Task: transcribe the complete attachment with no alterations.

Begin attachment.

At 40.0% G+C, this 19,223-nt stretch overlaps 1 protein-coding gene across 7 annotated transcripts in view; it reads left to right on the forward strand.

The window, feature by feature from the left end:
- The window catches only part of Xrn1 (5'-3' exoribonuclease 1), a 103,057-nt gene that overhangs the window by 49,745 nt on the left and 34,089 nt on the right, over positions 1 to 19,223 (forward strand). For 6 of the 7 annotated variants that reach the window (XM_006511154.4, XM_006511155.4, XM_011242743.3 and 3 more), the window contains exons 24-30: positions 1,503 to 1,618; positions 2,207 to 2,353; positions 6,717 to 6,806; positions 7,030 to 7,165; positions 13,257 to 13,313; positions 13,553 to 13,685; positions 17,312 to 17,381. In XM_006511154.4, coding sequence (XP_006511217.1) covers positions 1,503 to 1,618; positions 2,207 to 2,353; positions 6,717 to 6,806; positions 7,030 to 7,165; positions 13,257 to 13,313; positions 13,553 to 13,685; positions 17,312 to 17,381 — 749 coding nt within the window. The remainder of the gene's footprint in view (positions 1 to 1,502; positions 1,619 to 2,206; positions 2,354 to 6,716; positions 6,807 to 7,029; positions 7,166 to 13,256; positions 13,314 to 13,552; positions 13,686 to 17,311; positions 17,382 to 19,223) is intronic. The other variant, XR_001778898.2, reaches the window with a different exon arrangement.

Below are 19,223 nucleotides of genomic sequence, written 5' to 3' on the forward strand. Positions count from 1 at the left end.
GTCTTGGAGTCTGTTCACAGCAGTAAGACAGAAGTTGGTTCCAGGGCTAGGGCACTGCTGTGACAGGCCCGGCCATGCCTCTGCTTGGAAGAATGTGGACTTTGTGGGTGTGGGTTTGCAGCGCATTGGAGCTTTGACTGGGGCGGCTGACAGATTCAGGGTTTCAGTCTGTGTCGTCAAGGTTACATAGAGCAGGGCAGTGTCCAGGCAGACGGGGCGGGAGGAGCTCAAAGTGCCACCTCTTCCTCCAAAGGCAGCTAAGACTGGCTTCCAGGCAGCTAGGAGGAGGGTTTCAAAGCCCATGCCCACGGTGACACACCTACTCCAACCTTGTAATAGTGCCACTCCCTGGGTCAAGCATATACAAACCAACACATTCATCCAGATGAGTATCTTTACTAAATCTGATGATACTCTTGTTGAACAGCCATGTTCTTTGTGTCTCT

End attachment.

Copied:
At 40.0% G+C, this 19,223-nt stretch overlaps 1 protein-coding gene across 7 annotated transcripts in view; it reads left to right on the forward strand.

The window, feature by feature from the left end:
- The window catches only part of Xrn1 (5'-3' exoribonuclease 1), a 103,057-nt gene that overhangs the window by 49,745 nt on the left and 34,089 nt on the right, over positions 1 to 19,223 (forward strand). For 6 of the 7 annotated variants that reach the window (XM_006511154.4, XM_006511155.4, XM_011242743.3 and 3 more), the window contains exons 24-30: positions 1,503 to 1,618; positions 2,207 to 2,353; positions 6,717 to 6,806; positions 7,030 to 7,165; positions 13,257 to 13,313; positions 13,553 to 13,685; positions 17,312 to 17,381. In XM_006511154.4, coding sequence (XP_006511217.1) covers positions 1,503 to 1,618; positions 2,207 to 2,353; positions 6,717 to 6,806; positions 7,030 to 7,165; positions 13,257 to 13,313; positions 13,553 to 13,685; positions 17,312 to 17,381 — 749 coding nt within the window. The remainder of the gene's footprint in view (positions 1 to 1,502; positions 1,619 to 2,206; positions 2,354 to 6,716; positions 6,807 to 7,029; positions 7,166 to 13,256; positions 13,314 to 13,552; positions 13,686 to 17,311; positions 17,382 to 19,223) is intronic. The other variant, XR_001778898.2, reaches the window with a different exon arrangement.

Below are 19,223 nucleotides of genomic sequence, written 5' to 3' on the forward strand. Positions count from 1 at the left end.
GTCTTGGAGTCTGTTCACAGCAGTAAGACAGAAGTTGGTTCCAGGGCTAGGGCACTGCTGTGACAGGCCCGGCCATGCCTCTGCTTGGAAGAATGTGGACTTTGTGGGTGTGGGTTTGCAGCGCATTGGAGCTTTGACTGGGGCGGCTGACAGATTCAGGGTTTCAGTCTGTGTCGTCAAGGTTACATAGAGCAGGGCAGTGTCCAGGCAGACGGGGCGGGAGGAGCTCAAAGTGCCACCTCTTCCTCCAAAGGCAGCTAAGACTGGCTTCCAGGCAGCTAGGAGGAGGGTTTCAAAGCCCATGCCCACGGTGACACACCTACTCCAACCTTGTAATAGTGCCACTCCCTGGGTCAAGCATATACAAACCAACACATTCATCCAGATGAGTATCTTTACTAAATCTGATGATACTCTTGTTGAACAGCCATGTTCTTTGTGTCTCT